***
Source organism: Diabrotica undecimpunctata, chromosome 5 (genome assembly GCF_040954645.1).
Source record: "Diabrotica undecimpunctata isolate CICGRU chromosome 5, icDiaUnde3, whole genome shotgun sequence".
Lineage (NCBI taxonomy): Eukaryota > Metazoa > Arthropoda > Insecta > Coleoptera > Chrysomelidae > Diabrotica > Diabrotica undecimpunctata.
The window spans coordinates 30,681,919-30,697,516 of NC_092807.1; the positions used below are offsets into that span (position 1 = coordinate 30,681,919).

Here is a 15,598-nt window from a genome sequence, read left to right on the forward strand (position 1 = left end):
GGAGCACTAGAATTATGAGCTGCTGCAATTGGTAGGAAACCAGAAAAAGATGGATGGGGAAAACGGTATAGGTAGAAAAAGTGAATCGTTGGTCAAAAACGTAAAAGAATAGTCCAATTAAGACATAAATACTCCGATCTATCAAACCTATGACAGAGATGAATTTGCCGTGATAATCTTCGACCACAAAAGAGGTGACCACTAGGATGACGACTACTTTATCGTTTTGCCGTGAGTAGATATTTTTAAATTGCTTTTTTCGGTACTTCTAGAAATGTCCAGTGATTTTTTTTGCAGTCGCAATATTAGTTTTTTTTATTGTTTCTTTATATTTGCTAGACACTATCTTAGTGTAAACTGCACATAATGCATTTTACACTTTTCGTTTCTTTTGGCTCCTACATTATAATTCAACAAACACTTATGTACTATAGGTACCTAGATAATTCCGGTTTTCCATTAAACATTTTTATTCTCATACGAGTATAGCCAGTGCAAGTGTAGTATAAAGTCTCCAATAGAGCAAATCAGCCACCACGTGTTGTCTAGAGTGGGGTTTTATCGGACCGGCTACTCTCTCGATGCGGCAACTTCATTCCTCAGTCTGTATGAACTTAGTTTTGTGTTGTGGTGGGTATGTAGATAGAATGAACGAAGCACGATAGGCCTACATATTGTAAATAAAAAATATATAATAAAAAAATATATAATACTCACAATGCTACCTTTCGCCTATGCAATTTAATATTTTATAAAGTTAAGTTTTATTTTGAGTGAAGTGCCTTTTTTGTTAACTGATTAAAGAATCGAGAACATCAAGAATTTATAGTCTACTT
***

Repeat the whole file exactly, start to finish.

Source organism: Diabrotica undecimpunctata, chromosome 5 (genome assembly GCF_040954645.1).
Source record: "Diabrotica undecimpunctata isolate CICGRU chromosome 5, icDiaUnde3, whole genome shotgun sequence".
Lineage (NCBI taxonomy): Eukaryota > Metazoa > Arthropoda > Insecta > Coleoptera > Chrysomelidae > Diabrotica > Diabrotica undecimpunctata.
The window spans coordinates 30,681,919-30,697,516 of NC_092807.1; the positions used below are offsets into that span (position 1 = coordinate 30,681,919).

Here is a 15,598-nt window from a genome sequence, read left to right on the forward strand (position 1 = left end):
GGAGCACTAGAATTATGAGCTGCTGCAATTGGTAGGAAACCAGAAAAAGATGGATGGGGAAAACGGTATAGGTAGAAAAAGTGAATCGTTGGTCAAAAACGTAAAAGAATAGTCCAATTAAGACATAAATACTCCGATCTATCAAACCTATGACAGAGATGAATTTGCCGTGATAATCTTCGACCACAAAAGAGGTGACCACTAGGATGACGACTACTTTATCGTTTTGCCGTGAGTAGATATTTTTAAATTGCTTTTTTCGGTACTTCTAGAAATGTCCAGTGATTTTTTTTGCAGTCGCAATATTAGTTTTTTTTATTGTTTCTTTATATTTGCTAGACACTATCTTAGTGTAAACTGCACATAATGCATTTTACACTTTTCGTTTCTTTTGGCTCCTACATTATAATTCAACAAACACTTATGTACTATAGGTACCTAGATAATTCCGGTTTTCCATTAAACATTTTTATTCTCATACGAGTATAGCCAGTGCAAGTGTAGTATAAAGTCTCCAATAGAGCAAATCAGCCACCACGTGTTGTCTAGAGTGGGGTTTTATCGGACCGGCTACTCTCTCGATGCGGCAACTTCATTCCTCAGTCTGTATGAACTTAGTTTTGTGTTGTGGTGGGTATGTAGATAGAATGAACGAAGCACGATAGGCCTACATATTGTAAATAAAAAATATATAATAAAAAAATATATAATACTCACAATGCTACCTTTCGCCTATGCAATTTAATATTTTATAAAGTTAAGTTTTATTTTGAGTGAAGTGCCTTTTTTGTTAACTGATTAAAGAATCGAGAACATCAAGAATTTATAGTCTACTT